It is easy to see that this logic leads only to total, endless war on all sides. This is the very nightmare that world leaders confronted in 1945 when they stepped back from the abyss and signed the United Nations Charter, prohibiting the use of military force except in self-defense or at the request of the UN Security Council.
Will our leaders finally admit that they reneged on that commitment, seduced by the same mirage of security through strength and military supremacy as past aggressors like Nazi Germany?
At the commemoration of the 25th anniversary of the fall of the Berlin Wall, former Soviet leader Mikhail Gorbachev warned that the “the world is on the brink of a new Cold War.” He went on to place the blame squarely on U.S. and Western leaders:
“The West, and particularly the United States, declared victory in the Cold War. Euphoria and triumphalism went to the heads of Western leaders. Taking advantage of Russia’s weakening and the lack of a counterweight, they claimed monopoly leadership and domination in the world, refusing to heed words of caution from many of those present here.”
Many Americans now understand that it has been a terrible folly to confuse the power to destroy with the power to build a better world. The two are quite distinct, and building a better world requires neither air strikes nor “boots on the ground” but working together, talking through problems and, even more important, listening to others.
In 2008, Americans went to the polls and elected a President who told us during a debate, “I don’t want to just end the war, but I want to end the mindset that got us into war in the first place… That’s the kind of leadership that I think we need from the next President of the United States. That’s what I intend to provide.”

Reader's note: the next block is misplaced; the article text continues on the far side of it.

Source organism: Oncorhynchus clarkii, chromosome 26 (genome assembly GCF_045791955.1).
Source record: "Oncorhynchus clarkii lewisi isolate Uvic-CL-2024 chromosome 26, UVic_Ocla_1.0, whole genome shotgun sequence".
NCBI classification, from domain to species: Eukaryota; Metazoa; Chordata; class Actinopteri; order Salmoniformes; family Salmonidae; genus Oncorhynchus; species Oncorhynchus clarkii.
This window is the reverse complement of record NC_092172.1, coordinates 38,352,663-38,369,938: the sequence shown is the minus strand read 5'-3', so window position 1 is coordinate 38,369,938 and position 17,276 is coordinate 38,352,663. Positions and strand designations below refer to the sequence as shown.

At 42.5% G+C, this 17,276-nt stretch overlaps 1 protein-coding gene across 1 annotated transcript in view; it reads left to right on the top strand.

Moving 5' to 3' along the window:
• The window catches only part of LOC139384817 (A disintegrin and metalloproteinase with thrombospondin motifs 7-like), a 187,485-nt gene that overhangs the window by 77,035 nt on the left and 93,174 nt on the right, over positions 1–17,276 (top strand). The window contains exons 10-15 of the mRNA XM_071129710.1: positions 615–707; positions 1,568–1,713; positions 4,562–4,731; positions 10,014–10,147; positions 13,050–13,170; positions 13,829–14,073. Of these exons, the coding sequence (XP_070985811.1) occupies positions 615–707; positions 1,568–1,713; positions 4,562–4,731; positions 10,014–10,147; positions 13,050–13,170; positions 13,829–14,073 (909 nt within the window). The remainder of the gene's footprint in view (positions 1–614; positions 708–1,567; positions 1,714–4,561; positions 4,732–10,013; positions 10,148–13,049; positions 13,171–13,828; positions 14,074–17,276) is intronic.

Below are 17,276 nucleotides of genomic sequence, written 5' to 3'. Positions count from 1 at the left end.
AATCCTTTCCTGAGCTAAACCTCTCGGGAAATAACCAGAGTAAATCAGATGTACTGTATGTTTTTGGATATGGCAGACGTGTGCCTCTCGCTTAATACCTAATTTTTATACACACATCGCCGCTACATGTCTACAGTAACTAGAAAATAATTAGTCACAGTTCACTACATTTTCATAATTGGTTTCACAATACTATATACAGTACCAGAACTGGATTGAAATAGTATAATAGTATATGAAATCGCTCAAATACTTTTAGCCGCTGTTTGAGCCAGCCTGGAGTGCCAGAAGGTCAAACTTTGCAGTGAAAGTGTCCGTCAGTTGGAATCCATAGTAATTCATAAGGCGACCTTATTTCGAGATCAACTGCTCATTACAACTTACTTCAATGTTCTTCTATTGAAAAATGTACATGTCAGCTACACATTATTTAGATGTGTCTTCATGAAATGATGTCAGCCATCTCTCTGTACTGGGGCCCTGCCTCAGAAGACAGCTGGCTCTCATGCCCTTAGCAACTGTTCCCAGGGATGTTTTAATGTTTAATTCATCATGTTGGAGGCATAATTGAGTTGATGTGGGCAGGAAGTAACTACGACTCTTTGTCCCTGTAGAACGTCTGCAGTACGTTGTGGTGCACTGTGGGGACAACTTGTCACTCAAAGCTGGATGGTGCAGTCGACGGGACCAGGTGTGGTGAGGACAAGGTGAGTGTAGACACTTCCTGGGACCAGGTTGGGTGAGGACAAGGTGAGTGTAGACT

That is still the kind of leadership we need from the President of the United States. Barack Obama’s failure to provide it for the past six years has compounded the problem and spread untold violence and misery across even more of the world.
Proxy and covert war may be more politically palatable to President Obama and his colleagues, but death and violence are the same whether Americans blame them for it or not. A Houthi woman in Yemen told BBC reporter Safa AlAhmad how her three children were killed by artillery fire from the Yemeni armed forces that the U.S. armed, trained and conducted joint operations with.
She collected her children’s bodies in small, bloody pieces and is still distraught that the only part of their faces she could find was a single ear. No wonder the Houthis, who now control Sanaa, write “Death to America” on walls all over the city.
Ending the mindset that unleashes such horrors requires a genuine renunciation of America’s post-Cold War triumphalism, myths of military supremacy and record military budgets. In their place we need a new commitment to peace, diplomacy and international cooperation, and a serious recommitment to the letter and spirit of the UN Charter’s prohibition on the use of force.
Article originally posted at Consortiumnews.com and used with the author’s permission.
Nicolas J S Davies is the author of Blood On Our Hands: The American Invasion and Destruction of Iraq. Davies also wrote the chapter on “Obama At War” for the book, Grading the 44th President: A Report Card on Barack Obama’s First Term as a Progressive Leader.